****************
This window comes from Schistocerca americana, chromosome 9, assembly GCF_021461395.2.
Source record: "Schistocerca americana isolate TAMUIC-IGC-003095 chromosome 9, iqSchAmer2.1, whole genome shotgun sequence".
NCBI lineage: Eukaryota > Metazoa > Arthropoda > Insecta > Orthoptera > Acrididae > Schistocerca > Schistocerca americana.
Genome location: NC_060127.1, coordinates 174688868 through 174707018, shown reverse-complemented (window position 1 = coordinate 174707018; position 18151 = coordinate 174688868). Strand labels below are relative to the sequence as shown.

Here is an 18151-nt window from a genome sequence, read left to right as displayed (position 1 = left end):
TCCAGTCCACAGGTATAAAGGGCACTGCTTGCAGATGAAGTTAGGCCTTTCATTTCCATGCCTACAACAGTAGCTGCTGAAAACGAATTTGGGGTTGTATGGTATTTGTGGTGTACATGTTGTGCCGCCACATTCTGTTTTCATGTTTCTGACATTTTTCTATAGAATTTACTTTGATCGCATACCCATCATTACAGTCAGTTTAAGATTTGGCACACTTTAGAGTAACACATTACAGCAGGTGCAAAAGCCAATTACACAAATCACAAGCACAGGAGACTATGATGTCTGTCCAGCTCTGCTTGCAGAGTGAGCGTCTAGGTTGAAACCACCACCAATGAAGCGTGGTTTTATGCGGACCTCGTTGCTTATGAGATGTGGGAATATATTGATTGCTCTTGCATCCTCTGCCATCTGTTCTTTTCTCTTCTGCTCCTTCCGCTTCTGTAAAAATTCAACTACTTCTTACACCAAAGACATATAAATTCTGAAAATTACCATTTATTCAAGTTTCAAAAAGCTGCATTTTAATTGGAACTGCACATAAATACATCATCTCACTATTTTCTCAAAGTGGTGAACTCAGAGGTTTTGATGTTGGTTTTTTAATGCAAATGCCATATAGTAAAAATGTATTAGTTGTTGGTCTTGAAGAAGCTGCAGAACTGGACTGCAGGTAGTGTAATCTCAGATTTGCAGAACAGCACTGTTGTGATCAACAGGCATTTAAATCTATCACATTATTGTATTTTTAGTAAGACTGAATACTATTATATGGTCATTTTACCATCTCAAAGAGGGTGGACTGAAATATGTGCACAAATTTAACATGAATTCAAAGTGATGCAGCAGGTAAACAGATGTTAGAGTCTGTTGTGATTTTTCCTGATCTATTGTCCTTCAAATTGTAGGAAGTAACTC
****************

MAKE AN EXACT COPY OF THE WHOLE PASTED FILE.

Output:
This window comes from Schistocerca americana, chromosome 9, assembly GCF_021461395.2.
Source record: "Schistocerca americana isolate TAMUIC-IGC-003095 chromosome 9, iqSchAmer2.1, whole genome shotgun sequence".
NCBI lineage: Eukaryota > Metazoa > Arthropoda > Insecta > Orthoptera > Acrididae > Schistocerca > Schistocerca americana.
Genome location: NC_060127.1, coordinates 174688868 through 174707018, shown reverse-complemented (window position 1 = coordinate 174707018; position 18151 = coordinate 174688868). Strand labels below are relative to the sequence as shown.

Here is an 18151-nt window from a genome sequence, read left to right as displayed (position 1 = left end):
TCCAGTCCACAGGTATAAAGGGCACTGCTTGCAGATGAAGTTAGGCCTTTCATTTCCATGCCTACAACAGTAGCTGCTGAAAACGAATTTGGGGTTGTATGGTATTTGTGGTGTACATGTTGTGCCGCCACATTCTGTTTTCATGTTTCTGACATTTTTCTATAGAATTTACTTTGATCGCATACCCATCATTACAGTCAGTTTAAGATTTGGCACACTTTAGAGTAACACATTACAGCAGGTGCAAAAGCCAATTACACAAATCACAAGCACAGGAGACTATGATGTCTGTCCAGCTCTGCTTGCAGAGTGAGCGTCTAGGTTGAAACCACCACCAATGAAGCGTGGTTTTATGCGGACCTCGTTGCTTATGAGATGTGGGAATATATTGATTGCTCTTGCATCCTCTGCCATCTGTTCTTTTCTCTTCTGCTCCTTCCGCTTCTGTAAAAATTCAACTACTTCTTACACCAAAGACATATAAATTCTGAAAATTACCATTTATTCAAGTTTCAAAAAGCTGCATTTTAATTGGAACTGCACATAAATACATCATCTCACTATTTTCTCAAAGTGGTGAACTCAGAGGTTTTGATGTTGGTTTTTTAATGCAAATGCCATATAGTAAAAATGTATTAGTTGTTGGTCTTGAAGAAGCTGCAGAACTGGACTGCAGGTAGTGTAATCTCAGATTTGCAGAACAGCACTGTTGTGATCAACAGGCATTTAAATCTATCACATTATTGTATTTTTAGTAAGACTGAATACTATTATATGGTCATTTTACCATCTCAAAGAGGGTGGACTGAAATATGTGCACAAATTTAACATGAATTCAAAGTGATGCAGCAGGTAAACAGATGTTAGAGTCTGTTGTGATTTTTCCTGATCTATTGTCCTTCAAATTGTAGGAAGTAACTC